With inspirations steeped in the heady days of 1980s galloping guitar driven metal matched with experimental and stoner elements, Finnish four-piece GREEN KING deliver a 34-minute debut album encapsulating these elements and setting out their stall as an emerging riff-driven force. Over the course of eight tracks all the tricks and tropes of classic guitar-led metal are displayed and yet, with a couple of individual tweaks and flares, Hidden Beyond Time provides a unique take on a tried and tested sound.
Right from the off Gates Of Annihilation charges in with a dual guitar attack reminiscent of any NWOBHM band one would care to name. Indeed, as the track progresses and the galloping riffs are matched with an equally energetic rhythm section underpinning the gritty vocals, the cultivated sound would not be out of place in any traditional metal compilation. GREEN KING are happy to wear their influences on their sleeves, however this is no half-hearted imitation to those that have trod the same path. The musicianship is of a high quality which sets them apart from their peers, while the music takes on additional elements to elevate the straightforward metal aspect.
This thunderous start is continued crashing into Godkiller with its anthemic and memorable riffs. It soars to the top as one of the stand out moments on this album. With its searing delivery, it again bears all the hallmarks of a heavyweight classic yet retains an air of individuality. Then something weird happens, a chorus of voices offer a spoken word track in the form of Prelude To Massacre. Backed by an eerie reverb-laced clean guitar, the effect would be to heighten the occult/doom aspects of GREEN KING’s style. However, sandwiched as it is between the two best tracks on the album, the aforementioned Godkiller and the blistering Steel On Ice, it feels flat and out of place and the desired effect is somewhat lost, disrupting the pace of the album. The band excel at the doomier side of things with the relentless rhythmic powerhouse of Tervakiituri and album closer Lifetakers. However, that’s often the aspect of a debut, a band looks to find their mark by offering up different ideas and seeing which sticks.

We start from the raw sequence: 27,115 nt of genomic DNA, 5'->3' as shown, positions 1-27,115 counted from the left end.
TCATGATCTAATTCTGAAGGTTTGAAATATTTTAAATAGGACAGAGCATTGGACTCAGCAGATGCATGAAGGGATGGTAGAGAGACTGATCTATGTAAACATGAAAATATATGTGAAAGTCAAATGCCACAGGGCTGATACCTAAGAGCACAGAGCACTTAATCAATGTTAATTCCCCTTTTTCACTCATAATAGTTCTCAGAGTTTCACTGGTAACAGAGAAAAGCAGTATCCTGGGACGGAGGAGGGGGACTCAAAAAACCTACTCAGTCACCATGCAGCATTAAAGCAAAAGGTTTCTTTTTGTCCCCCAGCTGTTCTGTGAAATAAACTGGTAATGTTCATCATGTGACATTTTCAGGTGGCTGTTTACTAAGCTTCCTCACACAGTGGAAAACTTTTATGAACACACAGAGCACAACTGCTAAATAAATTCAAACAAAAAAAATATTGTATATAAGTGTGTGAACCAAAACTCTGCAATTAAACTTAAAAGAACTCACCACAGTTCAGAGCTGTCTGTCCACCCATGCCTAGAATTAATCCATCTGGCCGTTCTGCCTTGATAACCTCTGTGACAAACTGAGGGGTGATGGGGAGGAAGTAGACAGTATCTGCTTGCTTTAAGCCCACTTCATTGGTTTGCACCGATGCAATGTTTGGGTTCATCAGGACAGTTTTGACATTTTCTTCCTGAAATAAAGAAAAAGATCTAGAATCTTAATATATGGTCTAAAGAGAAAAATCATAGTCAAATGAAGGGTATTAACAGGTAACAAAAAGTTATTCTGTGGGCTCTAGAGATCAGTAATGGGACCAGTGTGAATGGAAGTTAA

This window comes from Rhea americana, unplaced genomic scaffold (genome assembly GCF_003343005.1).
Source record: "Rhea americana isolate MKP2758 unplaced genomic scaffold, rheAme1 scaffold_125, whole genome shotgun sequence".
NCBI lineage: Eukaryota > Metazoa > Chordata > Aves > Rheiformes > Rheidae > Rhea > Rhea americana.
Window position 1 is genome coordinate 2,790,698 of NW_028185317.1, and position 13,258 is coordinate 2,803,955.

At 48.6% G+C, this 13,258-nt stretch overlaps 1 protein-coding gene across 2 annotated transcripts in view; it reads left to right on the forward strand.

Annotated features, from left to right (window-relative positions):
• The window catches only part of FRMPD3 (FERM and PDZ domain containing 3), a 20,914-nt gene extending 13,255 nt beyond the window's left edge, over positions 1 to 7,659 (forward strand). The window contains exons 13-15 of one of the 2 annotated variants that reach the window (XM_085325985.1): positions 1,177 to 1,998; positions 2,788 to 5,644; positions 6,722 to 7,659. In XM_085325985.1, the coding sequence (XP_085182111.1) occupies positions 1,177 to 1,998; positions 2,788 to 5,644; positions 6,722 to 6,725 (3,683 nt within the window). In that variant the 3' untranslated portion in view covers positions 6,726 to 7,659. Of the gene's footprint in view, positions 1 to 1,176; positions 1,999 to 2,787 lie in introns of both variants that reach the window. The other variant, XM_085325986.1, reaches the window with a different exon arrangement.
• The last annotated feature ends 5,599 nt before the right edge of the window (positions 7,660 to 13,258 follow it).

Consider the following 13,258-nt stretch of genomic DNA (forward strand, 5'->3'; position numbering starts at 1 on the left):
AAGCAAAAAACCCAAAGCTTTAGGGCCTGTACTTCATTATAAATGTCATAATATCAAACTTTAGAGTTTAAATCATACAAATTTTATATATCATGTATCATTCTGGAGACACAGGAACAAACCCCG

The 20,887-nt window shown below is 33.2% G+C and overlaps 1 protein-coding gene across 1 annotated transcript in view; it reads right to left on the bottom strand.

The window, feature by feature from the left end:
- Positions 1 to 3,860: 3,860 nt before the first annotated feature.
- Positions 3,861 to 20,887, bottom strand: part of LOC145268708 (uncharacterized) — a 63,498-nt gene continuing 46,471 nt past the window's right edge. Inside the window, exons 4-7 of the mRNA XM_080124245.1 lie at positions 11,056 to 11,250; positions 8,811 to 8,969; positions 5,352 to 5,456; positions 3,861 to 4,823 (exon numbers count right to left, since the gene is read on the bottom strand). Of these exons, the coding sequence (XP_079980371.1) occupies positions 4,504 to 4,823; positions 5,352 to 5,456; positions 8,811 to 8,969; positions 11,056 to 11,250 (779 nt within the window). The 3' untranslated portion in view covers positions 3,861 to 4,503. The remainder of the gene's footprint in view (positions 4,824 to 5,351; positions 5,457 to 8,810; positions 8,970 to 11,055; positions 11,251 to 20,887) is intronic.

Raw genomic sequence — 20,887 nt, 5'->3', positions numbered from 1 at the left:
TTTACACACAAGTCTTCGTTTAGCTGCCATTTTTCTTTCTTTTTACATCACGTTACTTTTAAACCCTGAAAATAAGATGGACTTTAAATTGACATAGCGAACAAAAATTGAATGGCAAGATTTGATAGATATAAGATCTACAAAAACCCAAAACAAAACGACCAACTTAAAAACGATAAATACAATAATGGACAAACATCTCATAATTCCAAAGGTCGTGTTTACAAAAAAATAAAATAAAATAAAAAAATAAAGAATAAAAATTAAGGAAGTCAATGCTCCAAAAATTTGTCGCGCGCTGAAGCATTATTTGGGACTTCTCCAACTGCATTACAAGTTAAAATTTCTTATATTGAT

One additional crease in an otherwise smooth record is the mix. The instrumentation sounds excellent, with clear differentiation of guitars, bass and drums. The techniques of the song-writing are given room to flourish, but the vocals come across as being a little quiet and at times muddy in the mix. This does work on occasion with certain aspects such as Lifetakers; overall however, it would be so much the better if they could be elevated and given the prominence to feel more of the melodic drive.
With this exciting and enticing debut GREEN KING have certainly made a mark for themselves. Hidden Beyond Time on one level provides a solid pastiche of the traditional metal style, and the homage is delivered expertly. However, this four-piece is more than just another flag bearer for the days of the late 70s and early 80s. The blending of additional elements and themes as well as the musicianship sets GREEN KING apart from a collection of bands working a similar angle. The ideas and techniques employed may not be original but the execution is solely their own. It will be an interesting journey that the band have embarked upon and if they iron out a couple of kinks, they can definitely make a strong impression.
Hidden Beyond Time is set for release on December 16th via The Sign Records.
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